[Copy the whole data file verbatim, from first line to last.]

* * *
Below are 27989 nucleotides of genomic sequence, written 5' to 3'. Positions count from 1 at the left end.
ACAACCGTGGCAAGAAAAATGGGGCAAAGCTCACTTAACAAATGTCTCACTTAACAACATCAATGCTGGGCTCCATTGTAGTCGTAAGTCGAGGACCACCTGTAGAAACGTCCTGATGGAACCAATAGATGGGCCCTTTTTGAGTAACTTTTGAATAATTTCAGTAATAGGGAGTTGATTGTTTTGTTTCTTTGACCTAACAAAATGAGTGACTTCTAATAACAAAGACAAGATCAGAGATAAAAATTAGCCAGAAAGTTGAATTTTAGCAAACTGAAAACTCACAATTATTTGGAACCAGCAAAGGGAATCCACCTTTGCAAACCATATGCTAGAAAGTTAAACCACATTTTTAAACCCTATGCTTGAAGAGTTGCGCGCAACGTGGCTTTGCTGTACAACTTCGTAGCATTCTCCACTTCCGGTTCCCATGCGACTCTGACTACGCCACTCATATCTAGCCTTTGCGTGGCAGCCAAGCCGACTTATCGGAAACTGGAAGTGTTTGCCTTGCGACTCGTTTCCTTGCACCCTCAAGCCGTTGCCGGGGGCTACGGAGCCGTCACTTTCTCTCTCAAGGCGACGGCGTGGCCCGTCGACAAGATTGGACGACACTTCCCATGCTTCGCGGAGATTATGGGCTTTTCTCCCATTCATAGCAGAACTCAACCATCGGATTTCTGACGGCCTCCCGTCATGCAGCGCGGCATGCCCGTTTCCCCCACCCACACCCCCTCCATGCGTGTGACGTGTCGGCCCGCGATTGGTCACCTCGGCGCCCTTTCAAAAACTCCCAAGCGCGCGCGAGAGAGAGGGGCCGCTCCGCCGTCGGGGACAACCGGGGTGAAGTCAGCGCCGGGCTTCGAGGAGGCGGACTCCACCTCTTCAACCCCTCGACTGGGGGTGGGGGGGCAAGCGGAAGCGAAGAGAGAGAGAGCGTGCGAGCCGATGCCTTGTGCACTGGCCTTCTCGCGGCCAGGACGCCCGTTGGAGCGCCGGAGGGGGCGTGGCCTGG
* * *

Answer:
Below are 27989 nucleotides of genomic sequence, written 5' to 3'. Positions count from 1 at the left end.
ACAACCGTGGCAAGAAAAATGGGGCAAAGCTCACTTAACAAATGTCTCACTTAACAACATCAATGCTGGGCTCCATTGTAGTCGTAAGTCGAGGACCACCTGTAGAAACGTCCTGATGGAACCAATAGATGGGCCCTTTTTGAGTAACTTTTGAATAATTTCAGTAATAGGGAGTTGATTGTTTTGTTTCTTTGACCTAACAAAATGAGTGACTTCTAATAACAAAGACAAGATCAGAGATAAAAATTAGCCAGAAAGTTGAATTTTAGCAAACTGAAAACTCACAATTATTTGGAACCAGCAAAGGGAATCCACCTTTGCAAACCATATGCTAGAAAGTTAAACCACATTTTTAAACCCTATGCTTGAAGAGTTGCGCGCAACGTGGCTTTGCTGTACAACTTCGTAGCATTCTCCACTTCCGGTTCCCATGCGACTCTGACTACGCCACTCATATCTAGCCTTTGCGTGGCAGCCAAGCCGACTTATCGGAAACTGGAAGTGTTTGCCTTGCGACTCGTTTCCTTGCACCCTCAAGCCGTTGCCGGGGGCTACGGAGCCGTCACTTTCTCTCTCAAGGCGACGGCGTGGCCCGTCGACAAGATTGGACGACACTTCCCATGCTTCGCGGAGATTATGGGCTTTTCTCCCATTCATAGCAGAACTCAACCATCGGATTTCTGACGGCCTCCCGTCATGCAGCGCGGCATGCCCGTTTCCCCCACCCACACCCCCTCCATGCGTGTGACGTGTCGGCCCGCGATTGGTCACCTCGGCGCCCTTTCAAAAACTCCCAAGCGCGCGCGAGAGAGAGGGGCCGCTCCGCCGTCGGGGACAACCGGGGTGAAGTCAGCGCCGGGCTTCGAGGAGGCGGACTCCACCTCTTCAACCCCTCGACTGGGGGTGGGGGGGCAAGCGGAAGCGAAGAGAGAGAGAGCGTGCGAGCCGATGCCTTGTGCACTGGCCTTCTCGCGGCCAGGACGCCCGTTGGAGCGCCGGAGGGGGCGTGGCCTGG